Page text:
Cern scientists plan new atom collider

Scientists behind the European atom smasher aimed at uncovering the secrets of the universe want to build an even bigger machine with partners and funds from around the world.

Scientists from CERN - the European Organisation for Nuclear Research - a particle physics laboratory outside Geneva, Switzerland, will spell out their ambitions at a conference in Paris today.

They are reaching out to China, India and Russia to help fund the next £8.5 billion step of the project, according to Guy Wormser, a leading particle physicist and one of the conference organisers.

Instead of whirling atoms in giant rings, as CERN's Large Hadron Collider and the smaller Tevatron at Fermilab, near Chicago, do, scientists want a new-generation machine that will shoot them straight.

The new machine would be a successor to the £7 billion LHC, which was launched with great fanfare in September 2008, but days later was sidetracked by overheating that set off a chain of problems.

CERN had to undertake a £26 million programme of repairs and improvements before restarting the machine last November. Since then the collider has reported a series of successes.

In March it saw the first collisions of two proton beams.

Plans for the next step, a 31-mile tunnel called the International Linear Collider, have long been under discussion and scientists now need to find funding, Mr Wormser said. They hope the machine could be turned on in 2020 or 2025.

With the LHC "we made a machine which allowed us to make a big leap in understanding, a sort of enlightener, and now we study and detail things and that's the linear collider", he said. "It's the future of our discipline."

Instead of crashing protons together, the new international collider will accelerate electrons and positrons, their antimatter equivalent, he said.

Depending on who wants to host it - and how much they are willing to pay - the ILC could potentially be built anywhere in the world.

The experiments of both machines are more about shaping our understanding of how the universe was created than immediate improvements to technology in our daily lives.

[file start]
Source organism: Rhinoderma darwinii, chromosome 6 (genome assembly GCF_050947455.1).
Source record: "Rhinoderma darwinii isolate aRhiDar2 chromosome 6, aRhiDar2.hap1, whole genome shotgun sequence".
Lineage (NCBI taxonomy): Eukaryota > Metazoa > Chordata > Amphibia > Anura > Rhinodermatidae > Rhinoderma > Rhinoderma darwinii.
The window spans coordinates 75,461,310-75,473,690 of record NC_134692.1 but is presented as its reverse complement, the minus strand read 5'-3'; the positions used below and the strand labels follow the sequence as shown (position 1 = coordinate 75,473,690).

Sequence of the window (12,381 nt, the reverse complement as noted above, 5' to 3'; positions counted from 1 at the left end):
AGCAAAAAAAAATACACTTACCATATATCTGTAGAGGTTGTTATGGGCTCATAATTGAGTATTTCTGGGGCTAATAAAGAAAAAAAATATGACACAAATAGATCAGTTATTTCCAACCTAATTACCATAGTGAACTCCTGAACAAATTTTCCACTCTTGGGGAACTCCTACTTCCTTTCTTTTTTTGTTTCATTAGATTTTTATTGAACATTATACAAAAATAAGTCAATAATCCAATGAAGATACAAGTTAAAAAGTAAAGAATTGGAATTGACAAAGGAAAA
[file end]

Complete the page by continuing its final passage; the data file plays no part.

Scientists are attempting to simulate the moments after the Big Bang nearly 14 billion years ago, which they believe was the creation of the universe.

In March, the LHC produced a tiny bang, the most potent force on the tiny atomic level that humans have ever created.

Two beams of protons were sent hurtling in opposite directions toward each other in a 17-mile tunnel below the Swiss-French border - the coldest place in the universe at slightly above absolute zero.

CERN used powerful superconducting magnets to force the two beams to cross; two of the protons collided, producing seven trillion electron volts.

The latest results of those experiments will be presented at the International Conference on High Energy Physics, which is bringing 1,000 physicists to Paris this week.

Today Mr Wormser and other leading scientists would speak about their search for the Higgs boson, a hypothetical particle - often called the God particle - that scientists think gives mass to other particles and thus to other objects and creatures in the universe.

The colliders also may help scientists see dark matter, the strange stuff that makes up more of the universe than normal matter but has not been seen on Earth.



Suggested Topics
Start your day with The Independent, sign up for daily news emails
ebooks
ebooksAn introduction to the ground rules of British democracy
Latest stories from i100
Have you tried new the Independent Digital Edition apps?
SPONSORED FEATURES
Independent Dating
and  

By clicking 'Search' you
are agreeing to our
Terms of Use.

iJobs Job Widget
iJobs General

Recruitment Genius: Senior Environmental Adviser - Maternity Cover

£37040 - £43600 per annum: Recruitment Genius: The UK's export credit agency a...

Recruitment Genius: CBM & Lubrication Technician

£25000 - £27500 per annum: Recruitment Genius: This company provides a compreh...